Background: Patients with Downs syndrome have an increased prevalence of autoimmune disorders affecting both endocrine and non endocrine organs. The commonest autoimmune disease is related to the thyroid gland.
Objective and hypotheses: To describe a child with downs syndrome who has been treated of hypothyroidism But converted to hyperthyroidism few years later.
Method: A 5-year old boy with Downs syndrome presented with constipation, easy fatigability and cold intolerance. A clinical suspicion of hypothyroidism was considered, confirmed by a high serum (TSH) level (25.63 mU/l), and a low Free thyroxine (FT4) of 8.2 pmol/l. Levothyroxine was prescribed. Requirement for levothyroxine gradually decreased, TSH levels became below 0.01 mU/l, and FT4 was increasing (44.69 pmol/l). Child also developed symptoms and signs of hyperthyroidism, so levothyroxine was finally stopped. But the child kept irritable and restless. His TSH was less than 0.01 mU/l, FT4 level still high(45.31 pmol/l). TSH-receptor antibodies (86.9 IU/l) and thyroid peroxidase antibody (386.46 IU/ml). Thyroid ultrasonography showed increased vascularity. thyroid scan showed a bit enlarged thyroid gland with no scintigraphic evidence of gross nodularity, with elevated thyroid uptake (6.1%). Therefore, the diagnosis of Graves disease was settled and carbimazole started. The childs was followed-up every 3 months till present and he is stable clinically with normal TSH and FT4.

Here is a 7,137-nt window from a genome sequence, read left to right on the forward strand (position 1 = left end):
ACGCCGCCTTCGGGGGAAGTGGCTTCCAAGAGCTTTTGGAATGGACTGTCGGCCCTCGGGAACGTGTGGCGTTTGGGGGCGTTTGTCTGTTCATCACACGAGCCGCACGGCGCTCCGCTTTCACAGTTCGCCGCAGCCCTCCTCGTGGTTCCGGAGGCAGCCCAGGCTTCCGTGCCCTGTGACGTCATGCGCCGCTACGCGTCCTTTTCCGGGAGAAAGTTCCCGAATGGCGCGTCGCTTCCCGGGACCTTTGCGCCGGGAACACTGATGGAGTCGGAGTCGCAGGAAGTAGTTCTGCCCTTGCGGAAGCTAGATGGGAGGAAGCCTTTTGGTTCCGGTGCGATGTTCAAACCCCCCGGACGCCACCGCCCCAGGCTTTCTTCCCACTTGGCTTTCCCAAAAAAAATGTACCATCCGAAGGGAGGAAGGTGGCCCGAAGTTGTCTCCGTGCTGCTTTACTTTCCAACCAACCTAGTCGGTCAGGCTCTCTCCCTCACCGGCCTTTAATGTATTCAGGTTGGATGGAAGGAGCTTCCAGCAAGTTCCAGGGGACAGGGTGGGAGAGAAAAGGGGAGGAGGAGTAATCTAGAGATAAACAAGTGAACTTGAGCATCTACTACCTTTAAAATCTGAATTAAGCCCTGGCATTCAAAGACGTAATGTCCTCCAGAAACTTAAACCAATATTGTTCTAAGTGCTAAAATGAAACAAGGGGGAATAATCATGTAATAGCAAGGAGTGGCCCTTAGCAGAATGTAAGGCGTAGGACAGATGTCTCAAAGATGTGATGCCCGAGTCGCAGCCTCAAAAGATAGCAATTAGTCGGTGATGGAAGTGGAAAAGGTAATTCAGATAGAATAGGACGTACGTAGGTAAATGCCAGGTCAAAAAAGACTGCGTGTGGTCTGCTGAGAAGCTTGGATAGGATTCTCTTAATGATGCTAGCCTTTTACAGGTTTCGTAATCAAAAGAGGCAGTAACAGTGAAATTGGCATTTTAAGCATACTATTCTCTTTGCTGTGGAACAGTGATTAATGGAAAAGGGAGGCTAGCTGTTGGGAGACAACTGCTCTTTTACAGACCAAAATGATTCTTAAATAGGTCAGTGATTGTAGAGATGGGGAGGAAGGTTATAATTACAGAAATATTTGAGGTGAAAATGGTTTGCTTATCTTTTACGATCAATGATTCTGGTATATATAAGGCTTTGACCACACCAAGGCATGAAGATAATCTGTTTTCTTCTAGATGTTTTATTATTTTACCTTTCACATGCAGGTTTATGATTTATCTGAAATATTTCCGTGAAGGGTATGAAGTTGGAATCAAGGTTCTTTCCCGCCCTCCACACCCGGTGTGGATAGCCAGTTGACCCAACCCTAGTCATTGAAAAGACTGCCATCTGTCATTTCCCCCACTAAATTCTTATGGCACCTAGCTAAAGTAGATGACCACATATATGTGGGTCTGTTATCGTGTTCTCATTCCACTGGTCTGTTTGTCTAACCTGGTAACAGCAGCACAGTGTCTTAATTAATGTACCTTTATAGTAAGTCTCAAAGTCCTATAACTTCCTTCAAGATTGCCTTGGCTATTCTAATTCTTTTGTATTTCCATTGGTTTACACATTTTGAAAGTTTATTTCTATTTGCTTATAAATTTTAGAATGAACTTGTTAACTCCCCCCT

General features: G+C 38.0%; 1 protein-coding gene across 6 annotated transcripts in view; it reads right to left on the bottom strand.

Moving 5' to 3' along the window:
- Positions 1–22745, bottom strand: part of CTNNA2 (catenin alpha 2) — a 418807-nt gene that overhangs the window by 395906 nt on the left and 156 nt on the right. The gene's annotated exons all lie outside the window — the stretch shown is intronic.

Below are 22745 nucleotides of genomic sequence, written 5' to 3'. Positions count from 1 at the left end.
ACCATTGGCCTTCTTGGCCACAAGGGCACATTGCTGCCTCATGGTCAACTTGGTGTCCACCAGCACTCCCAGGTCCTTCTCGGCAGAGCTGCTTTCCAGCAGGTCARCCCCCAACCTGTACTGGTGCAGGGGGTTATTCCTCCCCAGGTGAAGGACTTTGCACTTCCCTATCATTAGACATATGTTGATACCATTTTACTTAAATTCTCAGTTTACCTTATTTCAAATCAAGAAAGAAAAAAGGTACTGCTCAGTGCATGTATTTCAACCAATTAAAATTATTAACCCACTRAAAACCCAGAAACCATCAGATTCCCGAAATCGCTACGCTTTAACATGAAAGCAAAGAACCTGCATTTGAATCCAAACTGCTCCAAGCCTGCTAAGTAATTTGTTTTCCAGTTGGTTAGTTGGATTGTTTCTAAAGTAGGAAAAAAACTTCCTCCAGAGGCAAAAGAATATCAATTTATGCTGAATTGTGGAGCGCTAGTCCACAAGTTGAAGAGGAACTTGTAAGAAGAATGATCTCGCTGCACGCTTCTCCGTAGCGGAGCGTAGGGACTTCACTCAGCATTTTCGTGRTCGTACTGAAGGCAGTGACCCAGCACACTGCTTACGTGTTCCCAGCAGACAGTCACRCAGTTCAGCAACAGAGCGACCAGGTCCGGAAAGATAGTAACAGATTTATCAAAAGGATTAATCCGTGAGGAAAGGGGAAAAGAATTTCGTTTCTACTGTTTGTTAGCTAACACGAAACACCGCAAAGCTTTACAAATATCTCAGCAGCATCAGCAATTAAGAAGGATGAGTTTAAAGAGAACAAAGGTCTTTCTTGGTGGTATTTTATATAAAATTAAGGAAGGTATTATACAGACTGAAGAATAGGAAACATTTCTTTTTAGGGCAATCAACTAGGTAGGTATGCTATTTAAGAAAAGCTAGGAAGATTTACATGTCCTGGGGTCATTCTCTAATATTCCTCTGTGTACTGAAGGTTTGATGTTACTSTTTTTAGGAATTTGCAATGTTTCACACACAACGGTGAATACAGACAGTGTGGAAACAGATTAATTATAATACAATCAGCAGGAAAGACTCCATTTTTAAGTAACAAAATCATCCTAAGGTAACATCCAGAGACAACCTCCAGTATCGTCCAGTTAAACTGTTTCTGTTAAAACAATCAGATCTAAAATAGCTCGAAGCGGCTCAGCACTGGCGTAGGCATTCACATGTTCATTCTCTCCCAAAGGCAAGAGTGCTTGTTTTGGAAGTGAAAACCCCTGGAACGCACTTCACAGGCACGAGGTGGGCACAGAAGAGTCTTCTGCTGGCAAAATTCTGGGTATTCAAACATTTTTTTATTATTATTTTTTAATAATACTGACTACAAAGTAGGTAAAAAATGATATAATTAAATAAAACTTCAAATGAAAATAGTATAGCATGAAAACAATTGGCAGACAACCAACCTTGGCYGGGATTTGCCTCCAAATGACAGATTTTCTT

Results: In this case report, we presented a boy with Downs syndrome who developed hyperthyroidism after few years of established hypothyroidism. The condition kept euthyroid on therapy for few years. However, when he developed hyperthyroidism, levothyroxine was gradually stopped. The child remained hyperthyroid after stopping levothyroxine. Therefore, anti-thyroid treatment was started.
Conclusion: The presence of different antibodies specific to Hashimotos and Graves disease, puts the thyroid into a pushpull situation (hypo- or hyperthyroidism).
10 - 12 Sep 2016
European Society for Paediatric Endocrinology